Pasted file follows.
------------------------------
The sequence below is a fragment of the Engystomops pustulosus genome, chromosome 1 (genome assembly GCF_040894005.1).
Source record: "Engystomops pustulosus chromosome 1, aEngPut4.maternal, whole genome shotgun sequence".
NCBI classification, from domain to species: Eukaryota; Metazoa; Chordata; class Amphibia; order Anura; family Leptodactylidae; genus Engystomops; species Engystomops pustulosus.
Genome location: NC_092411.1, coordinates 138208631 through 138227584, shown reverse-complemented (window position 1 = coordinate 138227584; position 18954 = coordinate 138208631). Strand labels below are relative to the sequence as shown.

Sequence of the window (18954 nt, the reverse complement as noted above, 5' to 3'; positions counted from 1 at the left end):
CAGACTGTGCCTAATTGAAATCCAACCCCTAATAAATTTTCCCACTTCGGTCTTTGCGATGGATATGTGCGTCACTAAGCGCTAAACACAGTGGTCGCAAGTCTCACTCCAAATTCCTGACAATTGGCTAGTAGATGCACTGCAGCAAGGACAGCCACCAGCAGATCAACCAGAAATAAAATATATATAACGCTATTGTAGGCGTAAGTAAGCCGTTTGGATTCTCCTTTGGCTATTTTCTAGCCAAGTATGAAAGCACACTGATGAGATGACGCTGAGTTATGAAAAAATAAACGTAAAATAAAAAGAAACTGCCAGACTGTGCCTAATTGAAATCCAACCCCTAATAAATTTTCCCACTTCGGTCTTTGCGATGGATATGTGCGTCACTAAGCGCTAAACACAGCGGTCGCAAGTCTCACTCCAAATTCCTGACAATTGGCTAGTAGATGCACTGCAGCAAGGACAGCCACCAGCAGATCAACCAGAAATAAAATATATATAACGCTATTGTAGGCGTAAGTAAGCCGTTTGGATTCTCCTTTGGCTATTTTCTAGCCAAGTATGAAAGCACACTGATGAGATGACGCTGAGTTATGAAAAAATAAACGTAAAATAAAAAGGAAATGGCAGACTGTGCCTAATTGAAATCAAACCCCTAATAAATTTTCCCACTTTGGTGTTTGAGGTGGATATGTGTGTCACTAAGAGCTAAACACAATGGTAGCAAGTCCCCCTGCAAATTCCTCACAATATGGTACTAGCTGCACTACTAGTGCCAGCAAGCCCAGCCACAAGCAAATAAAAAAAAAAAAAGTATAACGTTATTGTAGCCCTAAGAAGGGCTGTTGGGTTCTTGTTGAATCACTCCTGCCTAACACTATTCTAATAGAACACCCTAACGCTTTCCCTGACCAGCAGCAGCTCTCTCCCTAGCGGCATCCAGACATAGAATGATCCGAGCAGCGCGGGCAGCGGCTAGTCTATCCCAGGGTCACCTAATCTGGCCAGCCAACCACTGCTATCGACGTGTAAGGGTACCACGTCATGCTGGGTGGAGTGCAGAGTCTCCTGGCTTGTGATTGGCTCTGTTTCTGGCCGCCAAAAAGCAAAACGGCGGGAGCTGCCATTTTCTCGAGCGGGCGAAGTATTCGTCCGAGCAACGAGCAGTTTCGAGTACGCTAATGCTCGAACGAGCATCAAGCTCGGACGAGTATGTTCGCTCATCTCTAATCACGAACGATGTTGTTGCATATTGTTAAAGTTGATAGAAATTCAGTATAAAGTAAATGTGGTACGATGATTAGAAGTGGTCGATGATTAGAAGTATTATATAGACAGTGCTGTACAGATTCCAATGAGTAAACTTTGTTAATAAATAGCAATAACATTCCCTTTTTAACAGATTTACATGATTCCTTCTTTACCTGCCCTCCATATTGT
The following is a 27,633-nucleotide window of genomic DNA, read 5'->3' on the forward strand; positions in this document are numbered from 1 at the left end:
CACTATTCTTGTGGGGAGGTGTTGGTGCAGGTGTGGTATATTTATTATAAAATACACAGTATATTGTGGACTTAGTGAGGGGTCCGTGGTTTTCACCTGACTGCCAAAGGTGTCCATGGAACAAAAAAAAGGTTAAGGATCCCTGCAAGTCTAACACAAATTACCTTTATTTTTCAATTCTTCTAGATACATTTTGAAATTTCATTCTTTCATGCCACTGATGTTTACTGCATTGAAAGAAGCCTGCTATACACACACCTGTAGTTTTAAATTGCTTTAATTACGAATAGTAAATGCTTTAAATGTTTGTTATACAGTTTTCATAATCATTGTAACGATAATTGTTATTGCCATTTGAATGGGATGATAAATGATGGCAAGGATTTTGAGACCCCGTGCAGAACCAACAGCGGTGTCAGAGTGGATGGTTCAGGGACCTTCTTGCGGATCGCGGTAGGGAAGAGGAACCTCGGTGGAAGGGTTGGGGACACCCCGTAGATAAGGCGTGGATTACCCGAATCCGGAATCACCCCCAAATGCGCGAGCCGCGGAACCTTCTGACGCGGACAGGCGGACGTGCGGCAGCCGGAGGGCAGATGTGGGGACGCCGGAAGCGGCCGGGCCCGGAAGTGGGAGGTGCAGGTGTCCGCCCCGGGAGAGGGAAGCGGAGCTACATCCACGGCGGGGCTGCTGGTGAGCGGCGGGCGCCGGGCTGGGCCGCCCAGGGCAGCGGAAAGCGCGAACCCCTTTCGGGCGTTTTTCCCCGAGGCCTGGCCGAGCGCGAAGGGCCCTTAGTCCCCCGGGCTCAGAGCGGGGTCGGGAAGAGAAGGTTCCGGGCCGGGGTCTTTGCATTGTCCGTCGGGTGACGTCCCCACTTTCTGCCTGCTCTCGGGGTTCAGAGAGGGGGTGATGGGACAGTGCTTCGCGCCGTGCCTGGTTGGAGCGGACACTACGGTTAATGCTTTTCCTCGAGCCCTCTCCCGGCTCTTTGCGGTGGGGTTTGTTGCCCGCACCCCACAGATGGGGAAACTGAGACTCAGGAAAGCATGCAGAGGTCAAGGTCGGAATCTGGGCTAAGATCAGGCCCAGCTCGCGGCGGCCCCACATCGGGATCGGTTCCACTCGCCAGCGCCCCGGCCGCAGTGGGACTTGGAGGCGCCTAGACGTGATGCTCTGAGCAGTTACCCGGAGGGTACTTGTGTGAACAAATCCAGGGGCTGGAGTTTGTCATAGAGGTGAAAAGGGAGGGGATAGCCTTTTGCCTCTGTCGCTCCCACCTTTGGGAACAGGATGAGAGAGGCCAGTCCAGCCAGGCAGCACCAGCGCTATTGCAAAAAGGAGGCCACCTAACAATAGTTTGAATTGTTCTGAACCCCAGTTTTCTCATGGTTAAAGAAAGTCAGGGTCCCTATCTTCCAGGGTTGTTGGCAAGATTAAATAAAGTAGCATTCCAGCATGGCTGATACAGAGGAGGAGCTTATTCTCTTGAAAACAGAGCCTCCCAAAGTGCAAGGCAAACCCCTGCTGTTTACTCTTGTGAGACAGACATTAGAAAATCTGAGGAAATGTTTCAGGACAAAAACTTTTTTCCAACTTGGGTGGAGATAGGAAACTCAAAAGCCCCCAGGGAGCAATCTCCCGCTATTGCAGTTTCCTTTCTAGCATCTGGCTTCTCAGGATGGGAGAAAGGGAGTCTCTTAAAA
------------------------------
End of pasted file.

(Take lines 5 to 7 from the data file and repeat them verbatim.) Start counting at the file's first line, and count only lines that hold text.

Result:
Sequence of the window (18954 nt, the reverse complement as noted above, 5' to 3'; positions counted from 1 at the left end):
CAGACTGTGCCTAATTGAAATCCAACCCCTAATAAATTTTCCCACTTCGGTCTTTGCGATGGATATGTGCGTCACTAAGCGCTAAACACAGTGGTCGCAAGTCTCACTCCAAATTCCTGACAATTGGCTAGTAGATGCACTGCAGCAAGGACAGCCACCAGCAGATCAACCAGAAATAAAATATATATAACGCTATTGTAGGCGTAAGTAAGCCGTTTGGATTCTCCTTTGGCTATTTTCTAGCCAAGTATGAAAGCACACTGATGAGATGACGCTGAGTTATGAAAAAATAAACGTAAAATAAAAAGAAACTGCCAGACTGTGCCTAATTGAAATCCAACCCCTAATAAATTTTCCCACTTCGGTCTTTGCGATGGATATGTGCGTCACTAAGCGCTAAACACAGCGGTCGCAAGTCTCACTCCAAATTCCTGACAATTGGCTAGTAGATGCACTGCAGCAAGGACAGCCACCAGCAGATCAACCAGAAATAAAATATATATAACGCTATTGTAGGCGTAAGTAAGCCGTTTGGATTCTCCTTTGGCTATTTTCTAGCCAAGTATGAAAGCACACTGATGAGATGACGCTGAGTTATGAAAAAATAAACGTAAAATAAAAAGGAAATGGCAGACTGTGCCTAATTGAAATCAAACCCCTAATAAATTTTCCCACTTTGGTGTTTGAGGTGGATATGTGTGTCACTAAGAGCTAAACACAATGGTAGCAAGTCCCCCTGCAAATTCCTCACAATATGGTACTAGCTGCACTACTAGTGCCAGCAAGCCCAGCCACAAGCAAATAAAAAAAAAAAAAGTATAACGTTATTGTAGCCCTAAGAAGGGCTGTTGGGTTCTTGTTGAATCACTCCTGCCTAACACTATTCTAATAGAACACCCTAACGCTTTCCCTGACCAGCAGCAGCTCTCTCCCTAGCGGCATCCAGACATAGAATGATCCGAGCAGCGCGGGCAGCGGCTAGTCTATCCCAGGGTCACCTAATCTGGCCAGCCAACCACTGCTATCGACGTGTAAGGGTACCACGTCATGCTGGGTGGAGTGCAGAGTCTCCTGGCTTGTGATTGGCTCTGTTTCTGGCCGCCAAAAAGCAAAACGGCGGGAGCTGCCATTTTCTCGAGCGGGCGAAGTATTCGTCCGAGCAACGAGCAGTTTCGAGTACGCTAATGCTCGAACGAGCATCAAGCTCGGACGAGTATGTTCGCTCATCTCTAATCACGAACGATGTTGTTGCATATTGTTAAAGTTGATAGAAATTCAGTATAAAGTAAATGTGGTACGATGATTAGAAGTGGTCGATGATTAGAAGTATTATATAGACAGTGCTGTACAGATTCCAATGAGTAAACTTTGTTAATAAATAGCAATAACATTCCCTTTTTAACAGATTTACATGATTCCTTCTTTACCTGCCCTCCATATTGT
The following is a 27,633-nucleotide window of genomic DNA, read 5'->3' on the forward strand; positions in this document are numbered from 1 at the left end: